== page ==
Call for Abstracts: Special Issue on Religious Contacts in Early Modern Scandinavia 1500-1750
When it comes to religious contact and transfer, early modern Scandinavia has not been considered a first address for examination. One reason for this may be that, at first sight, from the beginning of this era onwards the region seems to be dominated by one stout and monolithic state religion, i.e. Lutheranism. However, giving the geographical frame a second thought, one may discern many regions and situations of religious contact within the Scandinavian Peninsula. There are the interreligious encounter between different forms of Christianity and the indigenous Sámi religion in the very north and the intra-religious encounters between Protestant and Orthodox Christianity in the eastern parts of the region. Promising possible subjects of study include the adaption and local alignments of or resistance towards ideas derived from the Protestant Reformation as well as the Pietistic challenge to official Lutheranism (leading to a significantly different result in the realms of Denmark and Sweden), Jewish migration towards the Scandinavia peninsula in early modern times, and the spread of non-theistic Enlightenment ideas in Scandinavia and the Baltics before 1750.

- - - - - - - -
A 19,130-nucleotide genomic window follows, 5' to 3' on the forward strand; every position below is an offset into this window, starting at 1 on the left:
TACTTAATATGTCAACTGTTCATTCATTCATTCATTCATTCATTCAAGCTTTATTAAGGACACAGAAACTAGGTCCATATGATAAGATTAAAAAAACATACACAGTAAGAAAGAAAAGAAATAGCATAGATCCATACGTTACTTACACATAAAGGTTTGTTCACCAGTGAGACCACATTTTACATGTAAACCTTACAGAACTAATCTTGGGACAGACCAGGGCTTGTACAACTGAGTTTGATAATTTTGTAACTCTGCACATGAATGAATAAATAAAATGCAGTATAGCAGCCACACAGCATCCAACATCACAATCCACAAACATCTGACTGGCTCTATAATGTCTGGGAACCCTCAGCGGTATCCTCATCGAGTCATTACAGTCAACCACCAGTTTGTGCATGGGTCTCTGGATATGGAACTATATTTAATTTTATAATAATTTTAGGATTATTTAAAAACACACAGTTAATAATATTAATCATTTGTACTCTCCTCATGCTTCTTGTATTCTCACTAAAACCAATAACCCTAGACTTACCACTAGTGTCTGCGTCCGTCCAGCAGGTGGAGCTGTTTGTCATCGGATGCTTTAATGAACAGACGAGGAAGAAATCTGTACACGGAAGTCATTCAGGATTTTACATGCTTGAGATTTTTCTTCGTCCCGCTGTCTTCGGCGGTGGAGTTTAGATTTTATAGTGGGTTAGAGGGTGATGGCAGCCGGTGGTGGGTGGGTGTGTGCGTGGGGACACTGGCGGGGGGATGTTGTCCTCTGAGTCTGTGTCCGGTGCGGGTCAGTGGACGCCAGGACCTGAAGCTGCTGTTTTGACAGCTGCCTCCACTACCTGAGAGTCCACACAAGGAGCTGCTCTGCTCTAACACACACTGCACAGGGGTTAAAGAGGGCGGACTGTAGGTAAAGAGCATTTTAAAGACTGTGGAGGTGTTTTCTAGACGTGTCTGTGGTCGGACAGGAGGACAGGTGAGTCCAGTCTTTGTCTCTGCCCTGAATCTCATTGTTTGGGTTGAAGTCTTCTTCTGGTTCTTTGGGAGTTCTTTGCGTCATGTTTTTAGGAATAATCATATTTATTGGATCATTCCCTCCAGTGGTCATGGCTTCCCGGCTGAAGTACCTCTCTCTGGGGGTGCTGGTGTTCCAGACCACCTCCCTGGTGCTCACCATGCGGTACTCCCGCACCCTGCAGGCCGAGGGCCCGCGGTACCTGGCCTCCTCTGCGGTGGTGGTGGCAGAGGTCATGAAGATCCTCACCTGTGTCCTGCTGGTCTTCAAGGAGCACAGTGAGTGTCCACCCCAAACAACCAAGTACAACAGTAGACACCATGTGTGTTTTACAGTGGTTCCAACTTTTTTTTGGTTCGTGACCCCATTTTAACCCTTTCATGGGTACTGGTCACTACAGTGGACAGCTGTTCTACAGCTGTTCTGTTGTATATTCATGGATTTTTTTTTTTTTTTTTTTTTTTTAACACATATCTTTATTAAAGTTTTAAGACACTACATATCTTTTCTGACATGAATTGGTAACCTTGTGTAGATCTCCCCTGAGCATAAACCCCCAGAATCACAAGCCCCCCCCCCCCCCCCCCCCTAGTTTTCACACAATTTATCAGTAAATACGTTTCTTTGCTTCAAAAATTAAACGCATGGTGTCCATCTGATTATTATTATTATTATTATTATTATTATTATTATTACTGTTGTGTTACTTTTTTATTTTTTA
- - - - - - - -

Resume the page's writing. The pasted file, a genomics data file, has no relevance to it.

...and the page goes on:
The intended volume aims at re-evaluating early modern Scandinavia as a worthwhile place for the study of religious contact and transfer, including case studies covering the Scandinavian region during the time period between 1500 and 1750.
The special issue will bring together contributions from Religious Studies/Study of Religion/Religionswissenschaft, History, and Cultural Studies to further explore the multitude of religious contacts on the Scandinavian Peninsula in the early modern age. We would like to compare case studies of such religious contacts and how they were executed by the actors involved. The focus of the contributions should be on the situation and effect of religious contact rather than on a single religious group.
Entangled Religions welcomes applications including an abstract on the proposed paper (max 1,500 words) and a short notice about the academic affiliation of the applicant. Applications should be submitted electronically to the special issue’s guest editors Ulf Plessentin and Knut Martin Stünkel (email@example.com & firstname.lastname@example.org) no later than September 30, 2019.